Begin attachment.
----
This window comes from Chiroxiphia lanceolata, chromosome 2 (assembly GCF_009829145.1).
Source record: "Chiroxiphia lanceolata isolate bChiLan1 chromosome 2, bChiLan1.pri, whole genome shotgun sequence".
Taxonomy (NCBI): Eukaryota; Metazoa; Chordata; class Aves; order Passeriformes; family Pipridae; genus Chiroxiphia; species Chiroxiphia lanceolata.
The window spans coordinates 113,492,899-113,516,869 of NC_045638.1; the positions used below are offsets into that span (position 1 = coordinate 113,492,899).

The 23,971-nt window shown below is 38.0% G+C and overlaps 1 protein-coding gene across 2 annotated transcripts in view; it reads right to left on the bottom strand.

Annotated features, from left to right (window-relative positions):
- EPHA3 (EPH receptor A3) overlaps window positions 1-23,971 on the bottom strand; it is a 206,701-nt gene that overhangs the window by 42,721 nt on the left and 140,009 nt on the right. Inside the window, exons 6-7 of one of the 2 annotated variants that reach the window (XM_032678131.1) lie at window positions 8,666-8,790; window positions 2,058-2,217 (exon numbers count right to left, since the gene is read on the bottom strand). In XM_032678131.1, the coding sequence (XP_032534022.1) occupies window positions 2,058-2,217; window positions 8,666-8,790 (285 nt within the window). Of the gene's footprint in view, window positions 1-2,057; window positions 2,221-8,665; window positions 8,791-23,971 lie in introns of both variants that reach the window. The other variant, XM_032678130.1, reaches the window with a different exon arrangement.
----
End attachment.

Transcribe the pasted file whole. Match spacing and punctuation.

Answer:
This window comes from Chiroxiphia lanceolata, chromosome 2 (assembly GCF_009829145.1).
Source record: "Chiroxiphia lanceolata isolate bChiLan1 chromosome 2, bChiLan1.pri, whole genome shotgun sequence".
Taxonomy (NCBI): Eukaryota; Metazoa; Chordata; class Aves; order Passeriformes; family Pipridae; genus Chiroxiphia; species Chiroxiphia lanceolata.
The window spans coordinates 113,492,899-113,516,869 of NC_045638.1; the positions used below are offsets into that span (position 1 = coordinate 113,492,899).

The 23,971-nt window shown below is 38.0% G+C and overlaps 1 protein-coding gene across 2 annotated transcripts in view; it reads right to left on the bottom strand.

Annotated features, from left to right (window-relative positions):
- EPHA3 (EPH receptor A3) overlaps window positions 1-23,971 on the bottom strand; it is a 206,701-nt gene that overhangs the window by 42,721 nt on the left and 140,009 nt on the right. Inside the window, exons 6-7 of one of the 2 annotated variants that reach the window (XM_032678131.1) lie at window positions 8,666-8,790; window positions 2,058-2,217 (exon numbers count right to left, since the gene is read on the bottom strand). In XM_032678131.1, the coding sequence (XP_032534022.1) occupies window positions 2,058-2,217; window positions 8,666-8,790 (285 nt within the window). Of the gene's footprint in view, window positions 1-2,057; window positions 2,221-8,665; window positions 8,791-23,971 lie in introns of both variants that reach the window. The other variant, XM_032678130.1, reaches the window with a different exon arrangement.